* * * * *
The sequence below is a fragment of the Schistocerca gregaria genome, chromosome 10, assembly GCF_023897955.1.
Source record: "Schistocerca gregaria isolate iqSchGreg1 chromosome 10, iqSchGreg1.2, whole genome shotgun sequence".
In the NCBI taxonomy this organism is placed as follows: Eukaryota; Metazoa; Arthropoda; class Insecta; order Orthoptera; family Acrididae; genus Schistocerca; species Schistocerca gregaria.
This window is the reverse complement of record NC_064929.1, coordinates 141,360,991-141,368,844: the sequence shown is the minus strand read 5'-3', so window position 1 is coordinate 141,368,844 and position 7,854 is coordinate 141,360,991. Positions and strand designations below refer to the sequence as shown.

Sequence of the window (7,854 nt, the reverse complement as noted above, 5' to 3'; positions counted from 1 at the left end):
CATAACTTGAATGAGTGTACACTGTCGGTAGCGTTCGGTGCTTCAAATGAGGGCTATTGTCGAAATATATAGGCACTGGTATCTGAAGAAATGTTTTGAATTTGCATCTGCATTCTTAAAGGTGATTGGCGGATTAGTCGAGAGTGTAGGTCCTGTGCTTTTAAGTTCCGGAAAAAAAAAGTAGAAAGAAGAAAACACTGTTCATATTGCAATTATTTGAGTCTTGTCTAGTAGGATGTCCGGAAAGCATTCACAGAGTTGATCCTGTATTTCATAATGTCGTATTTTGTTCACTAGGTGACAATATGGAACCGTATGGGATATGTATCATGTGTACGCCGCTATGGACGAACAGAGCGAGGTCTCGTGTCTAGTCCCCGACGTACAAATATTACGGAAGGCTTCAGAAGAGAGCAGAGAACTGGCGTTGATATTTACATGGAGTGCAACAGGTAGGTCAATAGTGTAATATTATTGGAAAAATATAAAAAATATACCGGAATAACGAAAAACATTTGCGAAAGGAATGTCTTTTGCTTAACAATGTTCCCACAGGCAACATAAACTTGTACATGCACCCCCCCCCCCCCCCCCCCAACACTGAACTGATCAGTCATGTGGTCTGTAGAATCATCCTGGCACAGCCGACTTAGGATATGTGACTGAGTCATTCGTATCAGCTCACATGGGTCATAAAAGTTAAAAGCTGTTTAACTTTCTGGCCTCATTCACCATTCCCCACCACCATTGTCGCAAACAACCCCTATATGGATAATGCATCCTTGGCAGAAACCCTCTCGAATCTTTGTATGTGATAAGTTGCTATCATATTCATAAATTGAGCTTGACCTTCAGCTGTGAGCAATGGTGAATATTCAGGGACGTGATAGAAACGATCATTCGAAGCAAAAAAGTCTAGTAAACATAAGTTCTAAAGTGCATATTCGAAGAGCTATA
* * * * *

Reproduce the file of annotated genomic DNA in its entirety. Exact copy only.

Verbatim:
The sequence below is a fragment of the Schistocerca gregaria genome, chromosome 10, assembly GCF_023897955.1.
Source record: "Schistocerca gregaria isolate iqSchGreg1 chromosome 10, iqSchGreg1.2, whole genome shotgun sequence".
In the NCBI taxonomy this organism is placed as follows: Eukaryota; Metazoa; Arthropoda; class Insecta; order Orthoptera; family Acrididae; genus Schistocerca; species Schistocerca gregaria.
This window is the reverse complement of record NC_064929.1, coordinates 141,360,991-141,368,844: the sequence shown is the minus strand read 5'-3', so window position 1 is coordinate 141,368,844 and position 7,854 is coordinate 141,360,991. Positions and strand designations below refer to the sequence as shown.

Sequence of the window (7,854 nt, the reverse complement as noted above, 5' to 3'; positions counted from 1 at the left end):
CATAACTTGAATGAGTGTACACTGTCGGTAGCGTTCGGTGCTTCAAATGAGGGCTATTGTCGAAATATATAGGCACTGGTATCTGAAGAAATGTTTTGAATTTGCATCTGCATTCTTAAAGGTGATTGGCGGATTAGTCGAGAGTGTAGGTCCTGTGCTTTTAAGTTCCGGAAAAAAAAAGTAGAAAGAAGAAAACACTGTTCATATTGCAATTATTTGAGTCTTGTCTAGTAGGATGTCCGGAAAGCATTCACAGAGTTGATCCTGTATTTCATAATGTCGTATTTTGTTCACTAGGTGACAATATGGAACCGTATGGGATATGTATCATGTGTACGCCGCTATGGACGAACAGAGCGAGGTCTCGTGTCTAGTCCCCGACGTACAAATATTACGGAAGGCTTCAGAAGAGAGCAGAGAACTGGCGTTGATATTTACATGGAGTGCAACAGGTAGGTCAATAGTGTAATATTATTGGAAAAATATAAAAAATATACCGGAATAACGAAAAACATTTGCGAAAGGAATGTCTTTTGCTTAACAATGTTCCCACAGGCAACATAAACTTGTACATGCACCCCCCCCCCCCCCCCCCCAACACTGAACTGATCAGTCATGTGGTCTGTAGAATCATCCTGGCACAGCCGACTTAGGATATGTGACTGAGTCATTCGTATCAGCTCACATGGGTCATAAAAGTTAAAAGCTGTTTAACTTTCTGGCCTCATTCACCATTCCCCACCACCATTGTCGCAAACAACCCCTATATGGATAATGCATCCTTGGCAGAAACCCTCTCGAATCTTTGTATGTGATAAGTTGCTATCATATTCATAAATTGAGCTTGACCTTCAGCTGTGAGCAATGGTGAATATTCAGGGACGTGATAGAAACGATCATTCGAAGCAAAAAAGTCTAGTAAACATAAGTTCTAAAGTGCATATTCGAAGAGCTATA